Review: Star Wars – Empire and Rebellion – Honour Among Thieves / Author: James S.A. Corey / Publisher: Century / Release Date: March 27th
Star Wars: Empire and Rebellion: Honour Among Thieves focuses on everyone’s favourite “scruffy looking nerf-herder" Han Solo. Shortly after the events of A New Hope, Han and Chewie are sent on a mission into the heart of the Empire to extract a high-level rebel spy. But when Han locates the brash agent, Scarlet Hark, she’s determined to stay behind enemy lines to pursue a pirate who plans on selling stolen secrets, which the Empire would destroy entire worlds to protect. Han finds he has no choice but to go along if he’s to keep everyone involved from getting themselves killed.
Authors Daniel Abraham and Ty Franck, writing as James S. A. Corey, have created a fun, adrenaline-fuelled adventure and they cleverly reveal a side to the cocky smuggler that we’ve not really seen before – Han’s insecurity about his place in the universe. As a man who despises authority, he is constantly at odds with himself about his involvement with the Rebel Alliance. He believes that should the Rebels triumph over the Empire then the universe would just be trading one authoritarian regime for another. We see a jaded view of civilised order through Han’s eyes and this is captured perfectly in his description of the glimmering, pristine Imperial city on Cioran, with its automated parks, streets that are too clean, and bars where the customers speak in hushed tones, huddled over their drinks. This type of orderly world is the “small bowel” of the Empire. This is a more contemplative Han Solo, raising interesting moral questions in which the very nature of freedom and the choice of how one wants to live their life are at stake. This approach works spectacularly well and is in no way detrimental to the character as it reveals just what a complex man Han actually is and we witness the subtle beginnings of a shift from selfish smuggler to selfless hero.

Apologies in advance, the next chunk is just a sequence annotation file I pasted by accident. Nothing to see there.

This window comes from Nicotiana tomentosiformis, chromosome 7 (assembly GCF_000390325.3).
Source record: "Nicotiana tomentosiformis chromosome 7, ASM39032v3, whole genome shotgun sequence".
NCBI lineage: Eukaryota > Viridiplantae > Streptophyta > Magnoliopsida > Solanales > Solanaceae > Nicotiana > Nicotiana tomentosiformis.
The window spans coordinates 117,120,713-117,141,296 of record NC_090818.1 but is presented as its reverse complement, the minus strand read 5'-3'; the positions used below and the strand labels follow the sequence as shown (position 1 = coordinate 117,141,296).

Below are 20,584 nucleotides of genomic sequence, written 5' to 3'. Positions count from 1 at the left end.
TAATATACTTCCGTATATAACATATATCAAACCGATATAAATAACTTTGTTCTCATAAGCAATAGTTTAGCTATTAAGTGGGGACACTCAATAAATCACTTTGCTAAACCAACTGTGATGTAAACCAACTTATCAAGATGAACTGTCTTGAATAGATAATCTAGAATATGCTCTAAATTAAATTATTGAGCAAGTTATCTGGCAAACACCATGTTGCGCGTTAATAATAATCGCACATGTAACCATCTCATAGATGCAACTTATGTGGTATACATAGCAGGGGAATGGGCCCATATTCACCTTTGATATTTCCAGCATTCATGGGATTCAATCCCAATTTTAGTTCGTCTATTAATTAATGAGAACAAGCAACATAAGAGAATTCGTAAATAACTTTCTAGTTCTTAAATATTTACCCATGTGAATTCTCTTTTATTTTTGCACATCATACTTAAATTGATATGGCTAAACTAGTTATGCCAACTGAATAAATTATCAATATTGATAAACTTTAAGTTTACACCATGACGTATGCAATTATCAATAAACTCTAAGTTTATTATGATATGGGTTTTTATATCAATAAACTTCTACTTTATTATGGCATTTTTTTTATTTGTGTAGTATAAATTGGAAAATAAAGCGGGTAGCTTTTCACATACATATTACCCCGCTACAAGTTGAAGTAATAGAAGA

The pacing of the novel is masterful and the authors have managed to combine action, drama and humour wonderfully. The style of writing is so descriptive, so vivid and so alive that you forget that you’re reading printed words on paper thanks to the images that are conjured in your mind. Han’s dialogue is particularly witty, and the writing mimics his tone perfectly. Adding a complexity of thought and action to a classic character like Han Solo makes what could be just a fun but ultimately throwaway novel so much more rewarding.